I look through the process improvement lens when I’m faced with a problem. As a part of that process, I want to listen and learn to better understand the scope of the issues we face around diversity and inequity in order to find root causes and potential solutions. I have scheduled a series of listening sessions with caregivers in August and September to have a focused and productive dialogue on this topic.
Seventy-Five Ideas and Counting
Earlier in the summer, I sent out several internal messages to our caregivers, asking for ideas about how to address racial disparities in health care and beyond. I heard from many caregivers who took the time to send notes to me. Some suggested reading materials and videos on the topic (I’m still reviewing, with the intention of getting through all of them!), some pointed out our problems that need to be addressed, and some had interesting and creative solutions. This isn’t a comprehensive list of the ideas, but a few highlights to show the range of suggestions:
For Our Community
- Address health disparities through promotion of preventative medicine to underrepresented communities.
- Conduct outreach to underserved areas to educate on primary care access, health literacy, available financial assistance, etc.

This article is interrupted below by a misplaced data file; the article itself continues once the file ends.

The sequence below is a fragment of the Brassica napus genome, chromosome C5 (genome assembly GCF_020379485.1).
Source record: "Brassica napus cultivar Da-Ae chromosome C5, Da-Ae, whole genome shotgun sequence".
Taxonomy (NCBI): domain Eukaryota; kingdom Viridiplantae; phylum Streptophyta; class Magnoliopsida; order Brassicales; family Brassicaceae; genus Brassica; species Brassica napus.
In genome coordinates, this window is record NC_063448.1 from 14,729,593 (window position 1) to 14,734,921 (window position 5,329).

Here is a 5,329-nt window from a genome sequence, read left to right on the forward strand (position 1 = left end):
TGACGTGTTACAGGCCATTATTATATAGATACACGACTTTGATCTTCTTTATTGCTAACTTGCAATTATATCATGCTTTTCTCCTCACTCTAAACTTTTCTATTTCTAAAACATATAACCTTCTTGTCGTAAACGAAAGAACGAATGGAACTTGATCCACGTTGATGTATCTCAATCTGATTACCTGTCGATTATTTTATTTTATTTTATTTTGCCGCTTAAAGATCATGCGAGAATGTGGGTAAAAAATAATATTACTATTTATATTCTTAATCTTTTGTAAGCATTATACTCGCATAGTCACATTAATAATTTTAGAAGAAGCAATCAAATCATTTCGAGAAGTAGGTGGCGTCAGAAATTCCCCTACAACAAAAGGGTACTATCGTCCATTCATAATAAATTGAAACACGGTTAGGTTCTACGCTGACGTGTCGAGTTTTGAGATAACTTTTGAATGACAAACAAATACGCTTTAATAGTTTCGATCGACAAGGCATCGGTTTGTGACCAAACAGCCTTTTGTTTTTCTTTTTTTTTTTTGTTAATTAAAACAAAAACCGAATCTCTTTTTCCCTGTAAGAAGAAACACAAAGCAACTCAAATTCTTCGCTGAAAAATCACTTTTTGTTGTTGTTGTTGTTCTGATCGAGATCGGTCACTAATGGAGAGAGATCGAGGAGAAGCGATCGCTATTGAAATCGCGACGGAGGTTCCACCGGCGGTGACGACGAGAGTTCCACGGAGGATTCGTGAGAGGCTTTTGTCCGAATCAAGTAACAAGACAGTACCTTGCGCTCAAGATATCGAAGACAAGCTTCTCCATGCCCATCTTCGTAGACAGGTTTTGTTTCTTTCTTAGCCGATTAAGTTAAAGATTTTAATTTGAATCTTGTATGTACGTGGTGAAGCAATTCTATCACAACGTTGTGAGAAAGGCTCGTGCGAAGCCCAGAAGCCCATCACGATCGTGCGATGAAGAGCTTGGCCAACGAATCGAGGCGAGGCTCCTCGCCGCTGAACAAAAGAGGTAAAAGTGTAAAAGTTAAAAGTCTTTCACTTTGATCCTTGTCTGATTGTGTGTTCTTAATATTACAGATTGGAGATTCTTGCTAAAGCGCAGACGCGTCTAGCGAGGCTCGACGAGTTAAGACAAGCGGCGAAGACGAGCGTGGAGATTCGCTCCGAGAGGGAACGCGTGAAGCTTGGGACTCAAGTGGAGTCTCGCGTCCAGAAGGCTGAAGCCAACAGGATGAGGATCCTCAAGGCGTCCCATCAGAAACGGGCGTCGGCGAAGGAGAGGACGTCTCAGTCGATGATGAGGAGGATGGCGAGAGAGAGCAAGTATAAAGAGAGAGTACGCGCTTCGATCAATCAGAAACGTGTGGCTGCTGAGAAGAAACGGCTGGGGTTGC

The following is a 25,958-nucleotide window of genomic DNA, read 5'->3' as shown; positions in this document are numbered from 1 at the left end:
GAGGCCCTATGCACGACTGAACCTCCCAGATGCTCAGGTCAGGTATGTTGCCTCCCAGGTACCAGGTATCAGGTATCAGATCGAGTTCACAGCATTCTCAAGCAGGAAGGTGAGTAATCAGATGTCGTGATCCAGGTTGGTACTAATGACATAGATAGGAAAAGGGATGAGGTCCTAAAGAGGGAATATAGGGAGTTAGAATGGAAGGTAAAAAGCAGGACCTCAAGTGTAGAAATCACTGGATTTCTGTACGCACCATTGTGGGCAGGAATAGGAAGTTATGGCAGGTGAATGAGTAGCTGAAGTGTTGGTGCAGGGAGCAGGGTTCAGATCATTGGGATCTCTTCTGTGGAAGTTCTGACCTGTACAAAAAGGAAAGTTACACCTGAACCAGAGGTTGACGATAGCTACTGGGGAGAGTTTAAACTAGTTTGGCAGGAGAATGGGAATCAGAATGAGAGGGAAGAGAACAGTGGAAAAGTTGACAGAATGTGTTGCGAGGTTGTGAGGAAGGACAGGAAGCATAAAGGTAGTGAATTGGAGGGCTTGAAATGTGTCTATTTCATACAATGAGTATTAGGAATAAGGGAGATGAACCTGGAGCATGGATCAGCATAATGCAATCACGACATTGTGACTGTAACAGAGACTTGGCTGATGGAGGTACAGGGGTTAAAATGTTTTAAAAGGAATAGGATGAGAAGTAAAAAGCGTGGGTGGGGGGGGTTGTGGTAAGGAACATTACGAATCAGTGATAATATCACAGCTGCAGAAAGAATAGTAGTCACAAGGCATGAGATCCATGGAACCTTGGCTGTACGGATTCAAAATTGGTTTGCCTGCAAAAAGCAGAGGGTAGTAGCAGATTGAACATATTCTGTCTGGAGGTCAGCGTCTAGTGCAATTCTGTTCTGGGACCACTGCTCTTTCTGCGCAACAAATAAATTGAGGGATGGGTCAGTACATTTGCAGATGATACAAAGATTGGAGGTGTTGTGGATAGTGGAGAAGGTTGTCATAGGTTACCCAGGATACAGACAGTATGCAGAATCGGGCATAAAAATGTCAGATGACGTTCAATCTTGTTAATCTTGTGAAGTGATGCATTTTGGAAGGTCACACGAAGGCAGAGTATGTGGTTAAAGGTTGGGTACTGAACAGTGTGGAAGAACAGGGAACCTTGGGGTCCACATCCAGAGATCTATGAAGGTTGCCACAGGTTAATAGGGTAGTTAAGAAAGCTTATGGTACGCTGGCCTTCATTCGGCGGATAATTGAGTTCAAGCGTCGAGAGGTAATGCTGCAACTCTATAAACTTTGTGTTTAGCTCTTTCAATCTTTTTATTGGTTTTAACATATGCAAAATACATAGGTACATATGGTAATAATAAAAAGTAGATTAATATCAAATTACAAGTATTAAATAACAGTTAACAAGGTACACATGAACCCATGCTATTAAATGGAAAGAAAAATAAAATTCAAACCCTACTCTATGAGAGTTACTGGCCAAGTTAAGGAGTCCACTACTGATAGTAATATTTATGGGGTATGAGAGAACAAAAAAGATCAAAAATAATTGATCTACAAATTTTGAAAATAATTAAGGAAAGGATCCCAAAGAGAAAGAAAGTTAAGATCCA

- Host seminars/discussions around race and health care.
For Our Patients
- Expand ambulatory clinic hours to increase access to underserved communities.
- Distribute health monitoring devices to underserved patients.
- Improve the After-Visit Summary for patients who may not speak English or who have varying education levels.
For Our Caregivers
- Implement cultural sensitivity training and support groups so that all caregivers have a better understanding of diversity and inclusion and feel supported.
- Create a policy that addresses behavior of patients toward staff as it relates to inappropriate comments, racial slurs, and the like.
- Several suggestions to observe Juneteenth as an official holiday at UMass Memorial and promote the holiday next year through internal marketing.
- Increase curricular development on the history of racism in medicine and denouncing race-based medicine.
- Create a standing committee that addresses concerns of discrimination, bias and racism.
I’ve asked our Health Equity Strategy Group to review, assess and prioritize all of the ideas to see which suggestions we can implement in the coming year.
As you can see, there is a lot of activity happening at UMass Memorial Health Care to address the racial inequities that we see in our region, in the communities we serve and in our own backyard. This list doesn’t include the great work I’ve been hearing about that is happening at the entity- and department-level.
I know we won’t solve these problems overnight. This is a long journey ahead of us, but we need to start with big and small steps to make long-term leaps and bounds. All this work demonstrates the deep commitment our caregivers have to do what we do best – tackle problems head on with innovative ideas and treat each other and those we serve with dignity and respect.
Follow me on Twitter and let’s keep the conversation going: @EricDicksonCEO